I traveled back from the ESRI/UC late last night, having completed five full days of fairly grueling meetings, interviews and sessions. The event continues on through tomorrow afternoon, but my brain was beginning to exceed capacity. While I come away physically depleted, I have to say that I’m frankly stoked about the next full year of geospatial development.
The vibe at this year’s event was clearly upbeat and enthusiastic about the tools, and the overall benefits, of the technology. I still scratch my head about the glowing praise that the U.S. Secretary of the Interior has for the technology. I certainly don’t discount his zeal and intent, I just wish that we had this same passion seven years ago instead of suffering through many years of federal malaise and relative inaction on the geospatial data front. There’s clearly some benefit from his well-articulated vision that includes a Geographic Information Officer (GIO) for the Interior, but also some question about whether the next administration will quickly take up this call.
The “Web GIS” presentations continue to cling to me for their beautiful presentation as well as their speed, flexibility and flashy features. It’s been a long time coming to have such beautiful online interfaces, with nice animation and stunning colors. I commented on the quality of the visuals with David Maguire, and he agreed, but said it’s really just all about the user interface. The functionality has been there for over a year, but they’ve just exposed that with the simple to use and widely available ReST API, which can be consumed by java script. Then they’ve linked that to web-based GUI toolkit libraries (Adobe Flash Flex) and Microsoft’s SilverLight. Maguire feels that the ArcGIS Server experience is now ahead of the desktop, and he’s curious about where the desktop will go (more on that later in a transcribed interview).
The transparency of ESRI’s development road map is another thing that I always enjoy. You can usually get a good sense of what ESRI is up to at any given conference, but I think there has been legitimate criticism in the past about when that capability may hit the actual product. There was some good distinction this year about demos that displayed coming enhancements, and there was a nice list that displayed some of the development priority. I’m particularly encouraged by the emphasis on new analysis tools and the development taking place in the 3D space. Development in these two areas should mean some even more exciting presentations in the future.
The whole imagery space is exploding, with greater integration within geospatial tools. ESRI’s ArcGIS Server Image (known prior to ArcGIS 9.3 as Image Server) is now integrated directly as an extension to ArcGIS Server. This direct integration of imagery data handling capabilities is a significant advancement to enable better exploitation of imagery. Increasingly imagery processing tools are aimed more at analysis and data creation workflows that will make it much easier to integrate and extract intelligence from imagery. The stated release of the Landsat archive at the show means tremendous things for change detection studies. Imagery is also moving to a much more real-time in terms of delivery and observation. One illustration of this was a neat tool from Sarnoff that integrated a real-time video image from a helicopter with an earlier aerial imagery base map.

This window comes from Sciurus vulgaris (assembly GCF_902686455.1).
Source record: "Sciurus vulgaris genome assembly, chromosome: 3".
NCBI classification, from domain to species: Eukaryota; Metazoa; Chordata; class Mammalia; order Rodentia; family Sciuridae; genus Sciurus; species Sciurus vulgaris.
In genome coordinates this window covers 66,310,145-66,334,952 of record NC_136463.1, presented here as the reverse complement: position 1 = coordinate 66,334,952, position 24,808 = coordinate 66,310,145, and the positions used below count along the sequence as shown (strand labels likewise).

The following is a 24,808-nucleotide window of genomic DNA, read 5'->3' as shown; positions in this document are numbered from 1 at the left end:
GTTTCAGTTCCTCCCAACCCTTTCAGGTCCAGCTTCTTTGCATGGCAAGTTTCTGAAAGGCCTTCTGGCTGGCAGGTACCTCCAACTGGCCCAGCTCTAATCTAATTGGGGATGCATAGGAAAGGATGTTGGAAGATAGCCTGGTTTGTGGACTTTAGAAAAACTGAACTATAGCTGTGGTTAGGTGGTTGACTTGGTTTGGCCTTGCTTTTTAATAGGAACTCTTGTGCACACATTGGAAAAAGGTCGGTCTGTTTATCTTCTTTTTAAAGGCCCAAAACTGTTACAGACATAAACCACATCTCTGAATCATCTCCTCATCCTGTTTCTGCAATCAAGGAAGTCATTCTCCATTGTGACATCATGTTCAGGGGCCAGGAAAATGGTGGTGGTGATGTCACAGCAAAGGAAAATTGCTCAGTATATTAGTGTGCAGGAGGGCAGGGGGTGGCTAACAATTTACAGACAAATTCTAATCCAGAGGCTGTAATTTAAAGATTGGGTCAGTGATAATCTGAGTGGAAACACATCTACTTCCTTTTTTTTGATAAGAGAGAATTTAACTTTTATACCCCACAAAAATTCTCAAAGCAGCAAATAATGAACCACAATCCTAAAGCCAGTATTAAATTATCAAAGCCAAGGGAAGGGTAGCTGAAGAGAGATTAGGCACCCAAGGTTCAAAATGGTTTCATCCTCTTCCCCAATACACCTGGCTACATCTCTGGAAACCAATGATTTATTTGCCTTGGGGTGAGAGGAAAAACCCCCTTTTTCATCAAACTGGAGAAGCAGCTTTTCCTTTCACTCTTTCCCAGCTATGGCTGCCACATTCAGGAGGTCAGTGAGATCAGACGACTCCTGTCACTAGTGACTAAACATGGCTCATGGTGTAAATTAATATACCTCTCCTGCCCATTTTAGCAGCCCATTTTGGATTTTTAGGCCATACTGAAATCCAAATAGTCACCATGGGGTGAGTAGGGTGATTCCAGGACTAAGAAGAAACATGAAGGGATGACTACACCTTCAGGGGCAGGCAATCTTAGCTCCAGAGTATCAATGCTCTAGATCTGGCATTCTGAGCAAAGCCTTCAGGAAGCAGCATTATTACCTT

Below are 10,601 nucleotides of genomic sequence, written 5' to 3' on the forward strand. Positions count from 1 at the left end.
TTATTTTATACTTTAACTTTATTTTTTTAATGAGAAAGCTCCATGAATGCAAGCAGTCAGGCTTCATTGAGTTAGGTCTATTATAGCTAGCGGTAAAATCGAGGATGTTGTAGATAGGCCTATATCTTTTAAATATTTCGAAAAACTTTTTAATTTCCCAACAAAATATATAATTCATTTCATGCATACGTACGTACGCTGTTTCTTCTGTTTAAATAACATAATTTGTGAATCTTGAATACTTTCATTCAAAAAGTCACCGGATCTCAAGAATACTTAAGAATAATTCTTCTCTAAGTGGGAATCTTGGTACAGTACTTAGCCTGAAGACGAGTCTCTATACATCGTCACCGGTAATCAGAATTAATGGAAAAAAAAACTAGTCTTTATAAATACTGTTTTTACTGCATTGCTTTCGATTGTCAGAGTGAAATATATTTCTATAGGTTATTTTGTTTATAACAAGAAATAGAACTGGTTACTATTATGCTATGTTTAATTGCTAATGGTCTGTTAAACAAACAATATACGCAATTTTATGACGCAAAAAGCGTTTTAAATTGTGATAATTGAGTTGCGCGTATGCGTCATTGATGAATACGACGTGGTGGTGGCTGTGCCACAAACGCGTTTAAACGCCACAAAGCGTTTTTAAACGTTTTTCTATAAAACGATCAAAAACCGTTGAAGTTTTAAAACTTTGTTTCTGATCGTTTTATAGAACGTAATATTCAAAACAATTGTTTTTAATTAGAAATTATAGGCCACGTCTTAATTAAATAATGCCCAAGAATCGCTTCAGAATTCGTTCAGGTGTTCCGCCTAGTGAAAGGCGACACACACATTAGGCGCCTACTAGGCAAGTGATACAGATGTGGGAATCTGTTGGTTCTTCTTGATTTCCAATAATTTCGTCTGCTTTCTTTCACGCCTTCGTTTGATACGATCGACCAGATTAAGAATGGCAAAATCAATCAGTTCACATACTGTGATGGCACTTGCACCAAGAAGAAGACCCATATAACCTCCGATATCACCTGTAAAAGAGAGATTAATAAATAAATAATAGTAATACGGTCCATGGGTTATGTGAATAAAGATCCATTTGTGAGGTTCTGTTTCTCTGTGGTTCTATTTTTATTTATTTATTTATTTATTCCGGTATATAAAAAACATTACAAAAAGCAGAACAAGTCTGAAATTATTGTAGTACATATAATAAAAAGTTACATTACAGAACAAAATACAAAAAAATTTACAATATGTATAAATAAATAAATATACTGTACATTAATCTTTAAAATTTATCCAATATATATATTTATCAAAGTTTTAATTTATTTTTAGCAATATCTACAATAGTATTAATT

I spent a majority of my time searching down “sustainability” threads throughout the program and on the show floor. There were several times when I felt that I was being too selective, and many times when my focus on sustainability seemed to be awkward from an exhibitor’s perspective. Sustainability is going to be an enormous business opportunity for the geospatial community, but it’s still being equated with the non-profit sector and not embraced as a profit center.
I felt perhaps the most pushback when I specifically stated that we respect and appreciate the work done in the military space, but don’t find to be applicable to our focus. I soon came to find that the military is doing a great deal of sustainability thinking linked directly to cost savings and efficiency. This is true of the military bases that are embracing green building practices, renewable energy sources and environmental monitoring efforts. I find that both the vendors and the green mindset that I represent need a more open mind in this regard. While sustainability is a smaller application set for the overall geospatial market, there are not barriers to implementing sustainable practices among the different application areas. And I’m certain that we’ll see a great many more vendors focusing their efforts to develop tools to address sustainability opportunities, including the carbon market, environmental assessment, sensor amalgamation, analysis and simulation areas.